2016 in jazz
This is a timeline documenting jazz events in the year 2016. 21 The 35th annual Djangofestival started on Cosmopolite in Norway. The 10th Ice Music Festival started in Norway. 27 – The 5th Bodø Jazz Open started in Bodø, Norway. 30 – Eirik Hegdal was awarded the 2015 Jazz Spellemannprisen for the album Team Hegdal – Vol. 3. 4 -- The 18th Polarjazz Festival started in Svalbard. 5 – Knut Kristiansen and Bergen Big Band's release concert for the album Kuria Suite at Verftet in Bergen. 16 – Andreas Loven's release concert for the album District Six at Victoria – National Jazz Scene in Oslo. 28 – Jazz violinist from Denmark, Svend Asmussen, turned 100 years. 3 Vinterjazzfestivalen started in Norway. Frode Alnæs' release concert for the album Kanestrøm at Victoria – National Jazz Scene in Oslo. 4 -- The 12th Jakarta International Java Jazz Festival started in Indonesia. 18 – The 43rd Vossajazz started in Voss, Norway. 19 Øyvind Skarbø was awarded the 2016 Vossajazzprisen. Nils Økland performed Glødetrådar, the commissioned work for Vossajazz 2016.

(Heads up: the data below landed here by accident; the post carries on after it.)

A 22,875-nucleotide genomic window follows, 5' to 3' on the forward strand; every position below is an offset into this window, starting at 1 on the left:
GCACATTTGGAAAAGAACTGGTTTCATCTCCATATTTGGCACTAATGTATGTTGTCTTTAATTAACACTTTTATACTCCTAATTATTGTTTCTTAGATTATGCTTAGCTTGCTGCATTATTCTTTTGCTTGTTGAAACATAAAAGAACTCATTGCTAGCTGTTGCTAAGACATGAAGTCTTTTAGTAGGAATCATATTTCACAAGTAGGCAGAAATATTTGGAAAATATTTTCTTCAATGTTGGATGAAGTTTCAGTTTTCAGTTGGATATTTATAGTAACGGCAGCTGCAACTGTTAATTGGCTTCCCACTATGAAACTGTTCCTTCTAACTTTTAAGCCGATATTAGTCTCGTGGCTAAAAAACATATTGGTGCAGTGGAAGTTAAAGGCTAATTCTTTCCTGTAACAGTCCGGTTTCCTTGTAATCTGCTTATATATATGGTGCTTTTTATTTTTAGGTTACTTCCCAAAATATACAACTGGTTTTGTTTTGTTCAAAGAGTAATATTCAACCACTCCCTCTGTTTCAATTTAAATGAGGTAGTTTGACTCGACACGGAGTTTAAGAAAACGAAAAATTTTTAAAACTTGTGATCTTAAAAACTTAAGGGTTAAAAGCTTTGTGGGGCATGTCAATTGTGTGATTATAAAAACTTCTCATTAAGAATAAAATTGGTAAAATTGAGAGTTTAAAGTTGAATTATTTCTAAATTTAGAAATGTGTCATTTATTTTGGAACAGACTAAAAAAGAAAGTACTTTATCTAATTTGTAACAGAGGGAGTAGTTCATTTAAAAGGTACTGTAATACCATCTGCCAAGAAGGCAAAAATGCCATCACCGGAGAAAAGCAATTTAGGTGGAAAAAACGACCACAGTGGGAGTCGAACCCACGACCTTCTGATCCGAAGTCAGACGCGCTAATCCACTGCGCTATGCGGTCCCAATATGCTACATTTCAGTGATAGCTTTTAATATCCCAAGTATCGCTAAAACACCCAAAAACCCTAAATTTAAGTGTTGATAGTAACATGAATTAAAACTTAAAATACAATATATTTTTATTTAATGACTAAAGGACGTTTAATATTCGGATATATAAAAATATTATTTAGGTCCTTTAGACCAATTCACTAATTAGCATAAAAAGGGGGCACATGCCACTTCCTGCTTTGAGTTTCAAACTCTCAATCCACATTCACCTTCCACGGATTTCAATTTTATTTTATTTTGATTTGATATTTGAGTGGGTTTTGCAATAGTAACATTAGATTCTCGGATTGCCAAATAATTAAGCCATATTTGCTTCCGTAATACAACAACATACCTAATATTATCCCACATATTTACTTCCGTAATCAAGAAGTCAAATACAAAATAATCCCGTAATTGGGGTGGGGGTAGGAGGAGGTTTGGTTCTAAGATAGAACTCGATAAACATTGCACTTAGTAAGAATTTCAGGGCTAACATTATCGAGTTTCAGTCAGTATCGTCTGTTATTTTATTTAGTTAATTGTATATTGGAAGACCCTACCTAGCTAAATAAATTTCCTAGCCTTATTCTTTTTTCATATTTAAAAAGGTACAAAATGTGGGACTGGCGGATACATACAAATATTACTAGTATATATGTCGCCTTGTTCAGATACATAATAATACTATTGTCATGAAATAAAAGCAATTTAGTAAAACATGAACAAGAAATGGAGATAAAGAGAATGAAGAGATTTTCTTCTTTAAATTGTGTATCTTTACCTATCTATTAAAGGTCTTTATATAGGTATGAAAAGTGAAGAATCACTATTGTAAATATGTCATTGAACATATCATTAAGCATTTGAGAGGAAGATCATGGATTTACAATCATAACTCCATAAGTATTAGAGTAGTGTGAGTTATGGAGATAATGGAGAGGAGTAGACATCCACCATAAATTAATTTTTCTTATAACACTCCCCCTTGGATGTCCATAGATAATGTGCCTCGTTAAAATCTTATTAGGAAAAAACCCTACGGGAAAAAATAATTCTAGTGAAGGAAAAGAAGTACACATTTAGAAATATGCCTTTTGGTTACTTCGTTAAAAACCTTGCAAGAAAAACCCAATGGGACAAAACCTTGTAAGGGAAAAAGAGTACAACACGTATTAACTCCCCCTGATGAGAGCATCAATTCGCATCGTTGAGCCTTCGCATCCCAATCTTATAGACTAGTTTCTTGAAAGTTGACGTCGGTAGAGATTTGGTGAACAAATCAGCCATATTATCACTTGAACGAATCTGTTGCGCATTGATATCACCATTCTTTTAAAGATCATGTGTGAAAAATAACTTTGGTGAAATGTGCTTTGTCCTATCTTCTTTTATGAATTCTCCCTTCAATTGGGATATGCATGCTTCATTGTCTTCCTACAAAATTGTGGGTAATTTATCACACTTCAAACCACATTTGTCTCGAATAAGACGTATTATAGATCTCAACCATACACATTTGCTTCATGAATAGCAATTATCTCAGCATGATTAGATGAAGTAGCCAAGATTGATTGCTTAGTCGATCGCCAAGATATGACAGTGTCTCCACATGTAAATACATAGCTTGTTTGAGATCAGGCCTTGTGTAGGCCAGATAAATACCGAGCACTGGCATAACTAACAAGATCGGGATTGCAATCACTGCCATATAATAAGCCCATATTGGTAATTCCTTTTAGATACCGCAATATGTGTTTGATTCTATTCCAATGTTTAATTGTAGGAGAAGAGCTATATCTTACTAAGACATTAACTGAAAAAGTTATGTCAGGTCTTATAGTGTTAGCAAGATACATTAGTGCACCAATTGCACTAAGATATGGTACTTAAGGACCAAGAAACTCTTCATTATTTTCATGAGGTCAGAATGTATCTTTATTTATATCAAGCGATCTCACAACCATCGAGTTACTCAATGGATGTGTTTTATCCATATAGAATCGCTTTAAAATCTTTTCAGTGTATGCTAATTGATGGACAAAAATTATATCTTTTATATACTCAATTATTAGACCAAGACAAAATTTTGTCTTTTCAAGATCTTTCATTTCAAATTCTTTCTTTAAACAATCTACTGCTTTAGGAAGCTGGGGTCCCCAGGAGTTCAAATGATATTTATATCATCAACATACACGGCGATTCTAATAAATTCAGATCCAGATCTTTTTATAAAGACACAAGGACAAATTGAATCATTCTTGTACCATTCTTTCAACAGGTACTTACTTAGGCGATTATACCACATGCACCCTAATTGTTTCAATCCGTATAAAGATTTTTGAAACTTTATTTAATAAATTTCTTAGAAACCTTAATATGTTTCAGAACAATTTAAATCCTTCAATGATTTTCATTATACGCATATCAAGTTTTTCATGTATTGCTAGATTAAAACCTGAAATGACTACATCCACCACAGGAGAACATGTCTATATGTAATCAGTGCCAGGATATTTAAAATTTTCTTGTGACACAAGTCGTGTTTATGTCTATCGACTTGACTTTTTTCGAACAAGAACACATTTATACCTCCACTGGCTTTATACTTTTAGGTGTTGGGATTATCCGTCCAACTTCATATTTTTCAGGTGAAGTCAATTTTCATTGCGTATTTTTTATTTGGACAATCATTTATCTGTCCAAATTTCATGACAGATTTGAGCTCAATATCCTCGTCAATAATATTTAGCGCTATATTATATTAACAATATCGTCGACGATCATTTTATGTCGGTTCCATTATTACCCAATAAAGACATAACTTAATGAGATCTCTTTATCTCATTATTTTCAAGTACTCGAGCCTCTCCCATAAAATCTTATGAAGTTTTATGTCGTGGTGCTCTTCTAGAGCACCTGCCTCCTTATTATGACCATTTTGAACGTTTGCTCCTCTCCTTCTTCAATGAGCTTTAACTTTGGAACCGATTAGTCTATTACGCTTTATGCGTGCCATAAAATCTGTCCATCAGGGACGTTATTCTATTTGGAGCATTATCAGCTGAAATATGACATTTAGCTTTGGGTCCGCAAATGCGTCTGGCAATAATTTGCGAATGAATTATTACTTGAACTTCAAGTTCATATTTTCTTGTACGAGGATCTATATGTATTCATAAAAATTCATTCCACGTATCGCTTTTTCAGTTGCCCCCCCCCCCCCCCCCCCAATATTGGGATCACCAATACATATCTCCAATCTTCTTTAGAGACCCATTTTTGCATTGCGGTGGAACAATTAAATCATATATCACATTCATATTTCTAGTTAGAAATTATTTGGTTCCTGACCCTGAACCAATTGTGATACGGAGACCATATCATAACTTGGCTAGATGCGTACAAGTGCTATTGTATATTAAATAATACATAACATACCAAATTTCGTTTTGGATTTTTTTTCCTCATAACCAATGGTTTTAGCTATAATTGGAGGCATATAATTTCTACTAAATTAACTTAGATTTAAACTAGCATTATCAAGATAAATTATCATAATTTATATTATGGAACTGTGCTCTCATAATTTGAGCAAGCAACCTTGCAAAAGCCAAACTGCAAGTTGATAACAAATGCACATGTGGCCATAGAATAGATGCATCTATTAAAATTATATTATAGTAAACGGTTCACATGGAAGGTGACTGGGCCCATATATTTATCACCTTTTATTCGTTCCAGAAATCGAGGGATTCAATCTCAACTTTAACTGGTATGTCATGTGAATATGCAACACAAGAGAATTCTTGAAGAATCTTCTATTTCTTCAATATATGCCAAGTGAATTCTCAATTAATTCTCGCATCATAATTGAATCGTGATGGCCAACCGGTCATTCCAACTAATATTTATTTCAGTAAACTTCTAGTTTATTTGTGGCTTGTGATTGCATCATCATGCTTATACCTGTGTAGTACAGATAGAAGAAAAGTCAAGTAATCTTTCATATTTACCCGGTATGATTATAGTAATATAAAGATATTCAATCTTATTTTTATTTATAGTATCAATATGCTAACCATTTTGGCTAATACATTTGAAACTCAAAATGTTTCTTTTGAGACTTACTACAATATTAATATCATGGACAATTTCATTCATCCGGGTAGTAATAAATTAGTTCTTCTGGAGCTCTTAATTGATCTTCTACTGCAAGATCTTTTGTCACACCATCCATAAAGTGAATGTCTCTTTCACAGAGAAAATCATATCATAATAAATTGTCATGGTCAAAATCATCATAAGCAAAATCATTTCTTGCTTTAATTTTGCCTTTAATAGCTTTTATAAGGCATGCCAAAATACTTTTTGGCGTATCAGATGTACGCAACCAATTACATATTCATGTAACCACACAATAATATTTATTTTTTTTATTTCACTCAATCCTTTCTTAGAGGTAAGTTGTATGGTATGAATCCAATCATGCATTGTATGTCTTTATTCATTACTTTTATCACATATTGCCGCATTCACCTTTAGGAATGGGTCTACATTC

22 The 47th New Orleans Jazz & Heritage Festival started in USA. The 5th Torino Jazz Festival started in Turin. 28 – The 22nd SoddJazz started in Inderøy, Norway. 30 – The International Jazz Day. At the White House President Obama invited to a concert featuring Aretha Franklin, Diana Krall, Esperanza Spalding, Herbie Hancock, among others. 3 The 27th MaiJazz started in Norway. The 38th Trondheim Jazz Festival started in Norway. 4 -- The 12th AnJazz starts in Norway. 5 – Karin Krog / John Surman Group played at Herr Nilsen in Oslo, Norway. 7 – Olga Konkova / Per Mathisen & Friends played at Herr Nilsen in Oslo, Norway. 13 – The 45th Moers Festival started in Moers, Germany 21 – Petter Wettre Next Generation 2.0 played at Herr Nilsen in Oslo, Norway. 26 – The 44th Nattjazz started in Bergen, Norway 28 – Lage Lund Trio played at Herr Nilsen in Oslo, Norway. 9 – Knut Reiersrud Band played at the venue Herr Nilsen in Oslo, Norway. 23 – The 26th JazzBaltica started in Schloss Salzau close to Kiel, Germany.